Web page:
World Bank study: Exports in Eastern Europe

Europe_Map_sm.gif In the recent week I have been very mentally preoccupied with what is on going in the moment concerning 12 cartoons in a Danish Newspaper. However, it will probably be healthy for me to get my mind on something else. Reading through this week's issue of the Economist we find a pointer to an interesting World Bank Study about Eastern Europe and the former Soviet Union in international trade; see the Economist article here.

The study reveals good news on a whole as all Eastern European countries are more integrated into the global economy sinc the fall of Communism. This is hardly surprising though and digging deeper into the argument and reasearch we find that the development has caused a split in Eastern Europe.

From the Economist;

"On one side are countries now tightly integrated into the world economy: chiefly, eight new members of the European Union, such as Poland and Estonia. On the other are the 12 countries of the Russian-dominated Commonwealth of Independent States (CIS), where foreign trade is backward in both quality and quantity (...)"

More specifically the study distinguishes between the two groups of countries based on the measures mentioned below:

From the paper;

"The two blocs have begun to coalesce in terms of:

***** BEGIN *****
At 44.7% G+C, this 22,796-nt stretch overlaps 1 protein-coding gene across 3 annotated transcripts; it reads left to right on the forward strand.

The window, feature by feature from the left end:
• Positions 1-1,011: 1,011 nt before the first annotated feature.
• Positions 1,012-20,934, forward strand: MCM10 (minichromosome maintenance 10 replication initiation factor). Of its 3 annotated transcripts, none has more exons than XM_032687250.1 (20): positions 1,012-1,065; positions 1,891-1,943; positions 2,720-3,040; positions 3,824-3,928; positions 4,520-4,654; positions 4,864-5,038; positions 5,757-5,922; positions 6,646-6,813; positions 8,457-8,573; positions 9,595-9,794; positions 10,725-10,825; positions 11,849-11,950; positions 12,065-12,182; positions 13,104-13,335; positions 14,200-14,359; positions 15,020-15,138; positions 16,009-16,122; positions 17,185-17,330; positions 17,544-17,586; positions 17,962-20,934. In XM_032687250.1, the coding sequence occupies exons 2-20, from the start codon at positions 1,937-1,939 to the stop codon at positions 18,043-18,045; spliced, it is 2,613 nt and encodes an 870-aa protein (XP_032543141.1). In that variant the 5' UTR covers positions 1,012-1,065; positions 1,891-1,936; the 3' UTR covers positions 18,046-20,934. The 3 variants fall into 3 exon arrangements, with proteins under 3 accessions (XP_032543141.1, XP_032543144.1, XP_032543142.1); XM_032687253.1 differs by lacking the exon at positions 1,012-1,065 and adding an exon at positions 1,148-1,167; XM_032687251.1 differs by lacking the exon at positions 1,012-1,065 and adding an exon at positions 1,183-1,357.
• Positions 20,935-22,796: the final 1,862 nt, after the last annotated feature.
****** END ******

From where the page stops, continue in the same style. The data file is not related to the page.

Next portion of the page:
• Volume and direction of trade flows
• Commodity composition and factor intensity of trade
• Export competitiveness
• Development of trade facilitation institutions and infrastructure
• Extent of intraindustry trade, both in the services sectors and by
participation in global production-sharing networks through FDI
• Extent to which trade flows enhance domestic competition and
governance, and vice versa."

The study reveals that those contries which are Euro-centric are fairing best because they have been able to reform and provide competition friendly environments. The pivotal concept here is trade facilitation which occurs as countries rid themselves of corruption, and rigid bureaucracies. 

From the Economist;

"The underlying message is that clean, competition-friendly countries do well. Foreign investment, good scores in corruption indices, and low barriers to the entry of new firms and the exit of failing ones (such as crunchy bankruptcy laws) are strongly correlated with high shares of imports and exports in GDP."


In short, it is reforms “behind the border” that count. Foreign trade is highly beneficial—but ultimately it is a symptom of success, not a cause."

I hardly think the conclusions here are surprising but held up against a general discussion about whether the enlargement was a good idea for the selected countries in Eastern Europe the study do seem to provide extensive empirical evidence. The message is then that opening up your markets is the way to go. Following this, the study pushes for more "behind-the-border" reforms which basically translates into liberalization.

From the paper;

"Without such reforms, two trading blocs will continue to emerge: one faster-reforming, richer group of countries with ties to Western Europe, and a second, slower-reforming, poorer group focused on Russia."

Basically I agree, but on the other hand the liberalization argument is a traditional World Bank chant but that, admittedly, does not make it wrong.